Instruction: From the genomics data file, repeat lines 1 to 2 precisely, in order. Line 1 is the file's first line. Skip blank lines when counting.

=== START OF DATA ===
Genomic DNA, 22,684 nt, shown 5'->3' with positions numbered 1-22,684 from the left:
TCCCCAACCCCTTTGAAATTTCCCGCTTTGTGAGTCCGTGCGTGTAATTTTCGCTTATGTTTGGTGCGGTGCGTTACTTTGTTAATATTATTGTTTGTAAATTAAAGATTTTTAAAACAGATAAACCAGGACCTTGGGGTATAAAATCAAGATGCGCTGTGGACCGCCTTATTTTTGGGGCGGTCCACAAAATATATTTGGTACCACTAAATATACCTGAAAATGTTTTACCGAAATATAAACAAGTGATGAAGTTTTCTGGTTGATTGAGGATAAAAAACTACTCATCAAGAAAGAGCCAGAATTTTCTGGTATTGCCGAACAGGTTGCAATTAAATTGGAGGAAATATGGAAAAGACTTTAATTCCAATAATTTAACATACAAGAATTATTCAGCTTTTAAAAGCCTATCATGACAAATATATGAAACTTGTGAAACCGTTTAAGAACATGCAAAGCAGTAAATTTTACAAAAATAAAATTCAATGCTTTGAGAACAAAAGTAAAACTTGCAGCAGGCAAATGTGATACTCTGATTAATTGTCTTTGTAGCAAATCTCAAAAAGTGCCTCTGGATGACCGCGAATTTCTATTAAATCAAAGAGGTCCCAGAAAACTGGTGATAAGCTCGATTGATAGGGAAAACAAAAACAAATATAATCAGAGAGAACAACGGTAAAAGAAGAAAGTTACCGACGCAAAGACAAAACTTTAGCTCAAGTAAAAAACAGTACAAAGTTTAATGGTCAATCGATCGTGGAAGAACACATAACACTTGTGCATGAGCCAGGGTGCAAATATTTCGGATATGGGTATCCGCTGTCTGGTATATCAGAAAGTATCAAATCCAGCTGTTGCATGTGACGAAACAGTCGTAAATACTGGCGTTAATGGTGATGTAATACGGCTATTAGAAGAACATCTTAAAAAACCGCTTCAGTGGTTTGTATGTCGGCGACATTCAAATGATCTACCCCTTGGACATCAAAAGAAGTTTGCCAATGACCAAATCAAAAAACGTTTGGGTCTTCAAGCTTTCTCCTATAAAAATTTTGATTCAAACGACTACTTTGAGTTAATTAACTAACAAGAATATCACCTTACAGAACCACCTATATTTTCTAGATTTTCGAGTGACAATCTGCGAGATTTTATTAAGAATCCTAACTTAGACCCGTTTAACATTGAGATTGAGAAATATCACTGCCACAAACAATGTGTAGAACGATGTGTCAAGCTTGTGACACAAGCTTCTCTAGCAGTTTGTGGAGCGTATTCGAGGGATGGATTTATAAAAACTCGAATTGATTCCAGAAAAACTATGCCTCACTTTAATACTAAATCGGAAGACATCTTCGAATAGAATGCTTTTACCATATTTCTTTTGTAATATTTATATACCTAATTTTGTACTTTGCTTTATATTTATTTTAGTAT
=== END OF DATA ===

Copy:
Genomic DNA, 22,684 nt, shown 5'->3' with positions numbered 1-22,684 from the left:
TCCCCAACCCCTTTGAAATTTCCCGCTTTGTGAGTCCGTGCGTGTAATTTTCGCTTATGTTTGGTGCGGTGCGTTACTTTGTTAATATTATTGTTTGTAAATTAAAGATTTTTAAAACAGATAAACCAGGACCTTGGGGTATAAAATCAAGATGCGCTGTGGACCGCCTTATTTTTGGGGCGGTCCACAAAATATATTTGGTACCACTAAATATACCTGAAAATGTTTTACCGAAATATAAACAAGTGATGAAGTTTTCTGGTTGATTGAGGATAAAAAACTACTCATCAAGAAAGAGCCAGAATTTTCTGGTATTGCCGAACAGGTTGCAATTAAATTGGAGGAAATATGGAAAAGACTTTAATTCCAATAATTTAACATACAAGAATTATTCAGCTTTTAAAAGCCTATCATGACAAATATATGAAACTTGTGAAACCGTTTAAGAACATGCAAAGCAGTAAATTTTACAAAAATAAAATTCAATGCTTTGAGAACAAAAGTAAAACTTGCAGCAGGCAAATGTGATACTCTGATTAATTGTCTTTGTAGCAAATCTCAAAAAGTGCCTCTGGATGACCGCGAATTTCTATTAAATCAAAGAGGTCCCAGAAAACTGGTGATAAGCTCGATTGATAGGGAAAACAAAAACAAATATAATCAGAGAGAACAACGGTAAAAGAAGAAAGTTACCGACGCAAAGACAAAACTTTAGCTCAAGTAAAAAACAGTACAAAGTTTAATGGTCAATCGATCGTGGAAGAACACATAACACTTGTGCATGAGCCAGGGTGCAAATATTTCGGATATGGGTATCCGCTGTCTGGTATATCAGAAAGTATCAAATCCAGCTGTTGCATGTGACGAAACAGTCGTAAATACTGGCGTTAATGGTGATGTAATACGGCTATTAGAAGAACATCTTAAAAAACCGCTTCAGTGGTTTGTATGTCGGCGACATTCAAATGATCTACCCCTTGGACATCAAAAGAAGTTTGCCAATGACCAAATCAAAAAACGTTTGGGTCTTCAAGCTTTCTCCTATAAAAATTTTGATTCAAACGACTACTTTGAGTTAATTAACTAACAAGAATATCACCTTACAGAACCACCTATATTTTCTAGATTTTCGAGTGACAATCTGCGAGATTTTATTAAGAATCCTAACTTAGACCCGTTTAACATTGAGATTGAGAAATATCACTGCCACAAACAATGTGTAGAACGATGTGTCAAGCTTGTGACACAAGCTTCTCTAGCAGTTTGTGGAGCGTATTCGAGGGATGGATTTATAAAAACTCGAATTGATTCCAGAAAAACTATGCCTCACTTTAATACTAAATCGGAAGACATCTTCGAATAGAATGCTTTTACCATATTTCTTTTGTAATATTTATATACCTAATTTTGTACTTTGCTTTATATTTATTTTAGTAT